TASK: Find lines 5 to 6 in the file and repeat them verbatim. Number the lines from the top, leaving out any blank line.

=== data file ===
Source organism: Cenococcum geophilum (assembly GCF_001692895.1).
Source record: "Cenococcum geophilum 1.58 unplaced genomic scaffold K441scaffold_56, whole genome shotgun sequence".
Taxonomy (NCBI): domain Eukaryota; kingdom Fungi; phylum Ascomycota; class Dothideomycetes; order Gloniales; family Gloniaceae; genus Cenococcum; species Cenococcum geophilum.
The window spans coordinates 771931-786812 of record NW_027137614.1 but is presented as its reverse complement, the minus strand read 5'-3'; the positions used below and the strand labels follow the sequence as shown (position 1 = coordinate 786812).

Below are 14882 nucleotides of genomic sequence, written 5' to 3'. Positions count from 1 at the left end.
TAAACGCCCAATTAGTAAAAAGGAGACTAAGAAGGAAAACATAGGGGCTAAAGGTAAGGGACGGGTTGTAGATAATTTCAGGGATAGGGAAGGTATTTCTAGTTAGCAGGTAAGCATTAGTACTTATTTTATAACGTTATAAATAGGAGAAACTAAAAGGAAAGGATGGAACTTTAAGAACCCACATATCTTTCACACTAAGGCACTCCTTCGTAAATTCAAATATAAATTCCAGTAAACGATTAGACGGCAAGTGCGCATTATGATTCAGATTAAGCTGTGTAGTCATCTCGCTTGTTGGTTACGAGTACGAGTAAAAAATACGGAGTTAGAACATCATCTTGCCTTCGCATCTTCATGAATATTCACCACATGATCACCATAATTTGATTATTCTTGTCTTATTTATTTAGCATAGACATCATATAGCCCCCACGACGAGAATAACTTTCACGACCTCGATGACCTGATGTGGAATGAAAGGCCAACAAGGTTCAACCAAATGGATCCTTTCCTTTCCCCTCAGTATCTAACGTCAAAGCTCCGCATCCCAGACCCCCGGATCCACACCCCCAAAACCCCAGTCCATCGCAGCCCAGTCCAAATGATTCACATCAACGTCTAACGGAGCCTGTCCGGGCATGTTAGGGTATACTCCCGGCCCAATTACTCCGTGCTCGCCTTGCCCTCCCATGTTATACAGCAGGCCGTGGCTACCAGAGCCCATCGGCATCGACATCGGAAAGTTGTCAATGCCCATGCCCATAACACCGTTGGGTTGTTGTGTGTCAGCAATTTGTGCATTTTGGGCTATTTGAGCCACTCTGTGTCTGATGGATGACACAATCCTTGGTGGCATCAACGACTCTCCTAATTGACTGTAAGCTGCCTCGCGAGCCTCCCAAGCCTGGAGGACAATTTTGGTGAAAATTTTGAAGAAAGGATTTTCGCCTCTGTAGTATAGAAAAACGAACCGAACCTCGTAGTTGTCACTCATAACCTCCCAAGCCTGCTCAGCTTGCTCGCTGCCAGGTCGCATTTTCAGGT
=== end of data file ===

Below are 14882 nucleotides of genomic sequence, written 5' to 3'. Positions count from 1 at the left end.
TAAACGCCCAATTAGTAAAAAGGAGACTAAGAAGGAAAACATAGGGGCTAAAGGTAAGGGACGGGTTGTAGATAATTTCAGGGATAGGGAAGGTATTTCTAGTTAGCAGGTAAGCATTAGTACTTATTTTATAACGTTATAAATAGGAGAAACTAAAAGGAAAGGATGGAACTTTAAGAACCCACATATCTTTCACACTAAGGCACTCCTTCGTAAATTCAAATATAAATTCCAGTAAACGATTAGACGGCAAGTGCGCATTATGATTCAGATTAAGCTGTGTAGTCATCTCGCTTGTTGGTTACGAGTACGAGTAAAAAATACGGAGTTAGAACATCATCTTGCCTTCGCATCTTCATGAATATTCACCACATGATCACCATAATTTGATTATTCTTGTCTTATTTATTTAGCATAGACATCATATAGCCCCCACGACGAGAATAACTTTCACGACCTCGATGACCTGATGTGGAATGAAAGGCCAACAAGGTTCAACCAAATGGATCCTTTCCTTTCCCCTCAGTATCTAACGTCAAAGCTCCGCATCCCAGACCCCCGGATCCACACCCCCAAAACCCCAGTCCATCGCAGCCCAGTCCAAATGATTCACATCAACGTCTAACGGAGCCTGTCCGGGCATGTTAGGGTATACTCCCGGCCCAATTACTCCGTGCTCGCCTTGCCCTCCCATGTTATACAGCAGGCCGTGGCTACCAGAGCCCATCGGCATCGACATCGGAAAGTTGTCAATGCCCATGCCCATAACACCGTTGGGTTGTTGTGTGTCAGCAATTTGTGCATTTTGGGCTATTTGAGCCACTCTGTGTCTGATGGATGACACAATCCTTGGTGGCATCAACGACTCTCCTAATTGACTGTAAGCTGCCTCGCGAGCCTCCCAAGCCTGGAGGACAATTTTGGTGAAAATTTTGAAGAAAGGATTTTCGCCTCTGTAGTATAGAAAAACGAACCGAACCTCGTAGTTGTCACTCATAACCTCCCAAGCCTGCTCAGCTTGCTCGCTGCCAGGTCGCATTTTCAGGT